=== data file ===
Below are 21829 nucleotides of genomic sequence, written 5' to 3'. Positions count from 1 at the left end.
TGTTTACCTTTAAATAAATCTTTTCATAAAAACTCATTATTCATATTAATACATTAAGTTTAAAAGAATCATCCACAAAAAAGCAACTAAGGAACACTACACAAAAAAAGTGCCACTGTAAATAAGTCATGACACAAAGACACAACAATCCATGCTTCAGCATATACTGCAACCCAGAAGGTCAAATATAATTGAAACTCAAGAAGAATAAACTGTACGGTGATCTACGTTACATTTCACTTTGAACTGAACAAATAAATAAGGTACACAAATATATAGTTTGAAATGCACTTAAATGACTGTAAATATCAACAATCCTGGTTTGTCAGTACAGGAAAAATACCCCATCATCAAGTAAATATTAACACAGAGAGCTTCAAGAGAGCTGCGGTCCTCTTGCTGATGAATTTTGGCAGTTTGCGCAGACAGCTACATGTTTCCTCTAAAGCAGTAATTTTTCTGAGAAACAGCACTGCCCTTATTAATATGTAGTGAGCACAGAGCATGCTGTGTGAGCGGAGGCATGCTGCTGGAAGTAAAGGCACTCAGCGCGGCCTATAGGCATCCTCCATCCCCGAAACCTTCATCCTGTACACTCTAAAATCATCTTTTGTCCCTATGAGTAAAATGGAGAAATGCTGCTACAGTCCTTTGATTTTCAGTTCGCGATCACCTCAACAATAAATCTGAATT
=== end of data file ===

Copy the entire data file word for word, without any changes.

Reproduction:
Below are 21829 nucleotides of genomic sequence, written 5' to 3'. Positions count from 1 at the left end.
TGTTTACCTTTAAATAAATCTTTTCATAAAAACTCATTATTCATATTAATACATTAAGTTTAAAAGAATCATCCACAAAAAAGCAACTAAGGAACACTACACAAAAAAAGTGCCACTGTAAATAAGTCATGACACAAAGACACAACAATCCATGCTTCAGCATATACTGCAACCCAGAAGGTCAAATATAATTGAAACTCAAGAAGAATAAACTGTACGGTGATCTACGTTACATTTCACTTTGAACTGAACAAATAAATAAGGTACACAAATATATAGTTTGAAATGCACTTAAATGACTGTAAATATCAACAATCCTGGTTTGTCAGTACAGGAAAAATACCCCATCATCAAGTAAATATTAACACAGAGAGCTTCAAGAGAGCTGCGGTCCTCTTGCTGATGAATTTTGGCAGTTTGCGCAGACAGCTACATGTTTCCTCTAAAGCAGTAATTTTTCTGAGAAACAGCACTGCCCTTATTAATATGTAGTGAGCACAGAGCATGCTGTGTGAGCGGAGGCATGCTGCTGGAAGTAAAGGCACTCAGCGCGGCCTATAGGCATCCTCCATCCCCGAAACCTTCATCCTGTACACTCTAAAATCATCTTTTGTCCCTATGAGTAAAATGGAGAAATGCTGCTACAGTCCTTTGATTTTCAGTTCGCGATCACCTCAACAATAAATCTGAATT